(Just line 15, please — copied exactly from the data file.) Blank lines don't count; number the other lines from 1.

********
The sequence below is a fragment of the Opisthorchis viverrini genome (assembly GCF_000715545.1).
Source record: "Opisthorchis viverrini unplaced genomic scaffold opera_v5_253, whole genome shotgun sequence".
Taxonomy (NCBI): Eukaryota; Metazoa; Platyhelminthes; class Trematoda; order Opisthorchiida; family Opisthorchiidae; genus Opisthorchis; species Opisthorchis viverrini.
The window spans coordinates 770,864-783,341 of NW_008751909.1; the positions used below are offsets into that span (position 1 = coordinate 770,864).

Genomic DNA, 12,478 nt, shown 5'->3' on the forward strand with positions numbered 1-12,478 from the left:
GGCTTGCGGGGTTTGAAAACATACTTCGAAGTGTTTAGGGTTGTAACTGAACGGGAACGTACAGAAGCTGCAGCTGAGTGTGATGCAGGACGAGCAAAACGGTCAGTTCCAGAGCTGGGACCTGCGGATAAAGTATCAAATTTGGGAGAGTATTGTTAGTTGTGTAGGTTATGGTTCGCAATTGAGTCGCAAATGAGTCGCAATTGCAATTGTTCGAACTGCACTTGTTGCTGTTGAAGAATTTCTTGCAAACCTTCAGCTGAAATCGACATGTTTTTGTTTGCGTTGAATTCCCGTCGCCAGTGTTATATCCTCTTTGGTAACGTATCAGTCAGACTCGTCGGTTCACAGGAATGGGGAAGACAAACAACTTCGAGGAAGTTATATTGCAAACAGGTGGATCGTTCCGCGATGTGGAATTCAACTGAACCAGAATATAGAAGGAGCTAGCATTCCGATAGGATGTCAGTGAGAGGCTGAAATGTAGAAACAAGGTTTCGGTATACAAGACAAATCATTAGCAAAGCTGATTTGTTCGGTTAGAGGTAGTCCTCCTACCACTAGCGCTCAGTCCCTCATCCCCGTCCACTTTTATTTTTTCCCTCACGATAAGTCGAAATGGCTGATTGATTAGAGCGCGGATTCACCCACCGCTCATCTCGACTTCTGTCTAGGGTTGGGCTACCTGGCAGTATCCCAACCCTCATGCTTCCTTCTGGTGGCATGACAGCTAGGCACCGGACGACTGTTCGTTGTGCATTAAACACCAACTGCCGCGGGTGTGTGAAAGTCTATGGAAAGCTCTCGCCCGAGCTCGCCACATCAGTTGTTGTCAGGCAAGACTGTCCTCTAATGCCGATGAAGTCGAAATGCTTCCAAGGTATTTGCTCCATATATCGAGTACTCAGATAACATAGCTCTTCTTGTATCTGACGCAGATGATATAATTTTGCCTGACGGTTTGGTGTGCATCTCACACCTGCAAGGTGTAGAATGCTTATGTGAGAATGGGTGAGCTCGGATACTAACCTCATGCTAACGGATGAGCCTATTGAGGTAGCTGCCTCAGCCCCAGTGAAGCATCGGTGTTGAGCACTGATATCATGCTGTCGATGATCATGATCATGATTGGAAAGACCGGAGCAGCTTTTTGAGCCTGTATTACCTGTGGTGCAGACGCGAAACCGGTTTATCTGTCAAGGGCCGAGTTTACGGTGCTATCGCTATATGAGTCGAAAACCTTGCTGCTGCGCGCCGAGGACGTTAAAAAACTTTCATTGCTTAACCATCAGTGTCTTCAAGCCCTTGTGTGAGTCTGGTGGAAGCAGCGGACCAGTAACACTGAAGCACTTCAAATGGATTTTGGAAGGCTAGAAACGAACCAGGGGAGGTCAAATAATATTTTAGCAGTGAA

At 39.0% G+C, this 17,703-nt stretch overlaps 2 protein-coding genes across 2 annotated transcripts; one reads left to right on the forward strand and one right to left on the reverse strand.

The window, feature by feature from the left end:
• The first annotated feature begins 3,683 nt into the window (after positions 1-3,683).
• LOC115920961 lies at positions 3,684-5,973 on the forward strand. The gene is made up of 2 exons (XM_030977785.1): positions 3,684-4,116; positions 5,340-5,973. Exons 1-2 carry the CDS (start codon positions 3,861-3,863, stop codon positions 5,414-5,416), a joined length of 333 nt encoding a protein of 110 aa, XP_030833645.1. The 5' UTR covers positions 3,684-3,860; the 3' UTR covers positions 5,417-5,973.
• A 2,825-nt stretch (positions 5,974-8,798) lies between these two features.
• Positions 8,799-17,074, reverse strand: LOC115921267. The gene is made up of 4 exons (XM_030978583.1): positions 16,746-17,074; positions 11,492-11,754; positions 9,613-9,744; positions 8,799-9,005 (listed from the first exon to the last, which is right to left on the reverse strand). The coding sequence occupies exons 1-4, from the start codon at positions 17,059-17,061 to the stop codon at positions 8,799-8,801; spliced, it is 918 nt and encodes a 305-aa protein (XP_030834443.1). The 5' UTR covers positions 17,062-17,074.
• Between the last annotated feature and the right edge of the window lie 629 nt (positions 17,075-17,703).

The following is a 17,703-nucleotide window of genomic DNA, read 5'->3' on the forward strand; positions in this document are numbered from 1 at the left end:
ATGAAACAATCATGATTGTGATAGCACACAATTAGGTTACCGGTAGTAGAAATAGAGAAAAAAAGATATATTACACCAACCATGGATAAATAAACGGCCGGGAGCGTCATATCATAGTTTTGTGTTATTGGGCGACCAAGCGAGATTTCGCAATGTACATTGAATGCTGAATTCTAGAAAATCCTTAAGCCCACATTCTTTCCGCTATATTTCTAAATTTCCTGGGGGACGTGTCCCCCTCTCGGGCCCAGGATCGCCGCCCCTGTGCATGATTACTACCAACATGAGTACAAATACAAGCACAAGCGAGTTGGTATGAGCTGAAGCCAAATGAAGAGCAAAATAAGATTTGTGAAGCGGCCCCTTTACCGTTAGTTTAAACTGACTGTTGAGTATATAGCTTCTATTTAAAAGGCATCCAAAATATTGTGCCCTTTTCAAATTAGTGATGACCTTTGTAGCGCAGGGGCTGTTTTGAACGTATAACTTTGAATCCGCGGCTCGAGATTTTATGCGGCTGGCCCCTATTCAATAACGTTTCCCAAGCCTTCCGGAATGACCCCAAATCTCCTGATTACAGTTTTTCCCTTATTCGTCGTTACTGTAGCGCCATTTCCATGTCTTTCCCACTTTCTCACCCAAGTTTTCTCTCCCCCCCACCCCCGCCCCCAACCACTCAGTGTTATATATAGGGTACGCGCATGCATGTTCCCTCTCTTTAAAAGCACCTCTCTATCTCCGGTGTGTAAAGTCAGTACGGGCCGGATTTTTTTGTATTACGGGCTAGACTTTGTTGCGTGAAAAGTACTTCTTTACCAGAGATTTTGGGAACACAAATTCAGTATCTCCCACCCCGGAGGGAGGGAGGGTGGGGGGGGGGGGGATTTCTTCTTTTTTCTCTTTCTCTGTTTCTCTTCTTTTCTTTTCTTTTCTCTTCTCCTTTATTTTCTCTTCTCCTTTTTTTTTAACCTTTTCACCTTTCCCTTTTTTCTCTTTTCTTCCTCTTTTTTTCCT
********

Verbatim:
ATGAAACAATCATGATTGTGATAGCACACAATTAGGTTACCGGTAGTAGAAATAGAGAAAAAAAGATATATTACACCAACCATGGATAAATAAACGGCCGGGAGCGTCATATCATAGTTTTGTGTTATTGGGCGACCAAGCGAGATTTCGCAATGTACATTGAATGCTGAATTCTAGAAAATCCTTAAGCCCACATTCTTTCCGCTATATTTCTAAATTTCCTGGGGGACGTGTCCCCCTCTCGGGCCCAGGATCGCCGCCCCTGTGCATGATTACTACCAACATGAGTACAAATACAAGCACAAGCGAGTTGGTATGAGCTGAAGCCAAATGAAGAGCAAAATAAGATTTGTGAAGCGGCCCCTTTACCGTTAGTTTAAACTGACTGTTGAGTATATAGCTTCTATTTAAAAGGCATCCAAAATATTGTGCCCTTTTCAAATTAGTGATGACCTTTGTAGCGCAGGGGCTGTTTTGAACGTATAACTTTGAATCCGCGGCTCGAGATTTTATGCGGCTGGCCCCTATTCAATAACGTTTCCCAAGCCTTCCGGAATGACCCCAAATCTCCTGATTACAGTTTTTCCCTTATTCGTCGTTACTGTAGCGCCATTTCCATGTCTTTCCCACTTTCTCACCCAAGTTTTCTCTCCCCCCCACCCCCGCCCCCAACCACTCAGTGTTATATATAGGGTACGCGCATGCATGTTCCCTCTCTTTAAAAGCACCTCTCTATCTCCGGTGTGTAAAGTCAGTACGGGCCGGATTTTTTTGTATTACGGGCTAGACTTTGTTGCGTGAAAAGTACTTCTTTACCAGAGATTTTGGGAACACAAATTCAGTATCTCCCACCCCGGAGGGAGGGAGGGTGGGGGGGGGGGGGATTTCTTCTTTTTTCTCTTTCTCTGTTTCTCTTCTTTTCTTTTCTTTTCTCTTCTCCTTTATTTTCTCTTCTCCTTTTTTTTTAACCTTTTCACCTTTCCCTTTTTTCTCTTTTCTTCCTCTTTTTTTCCT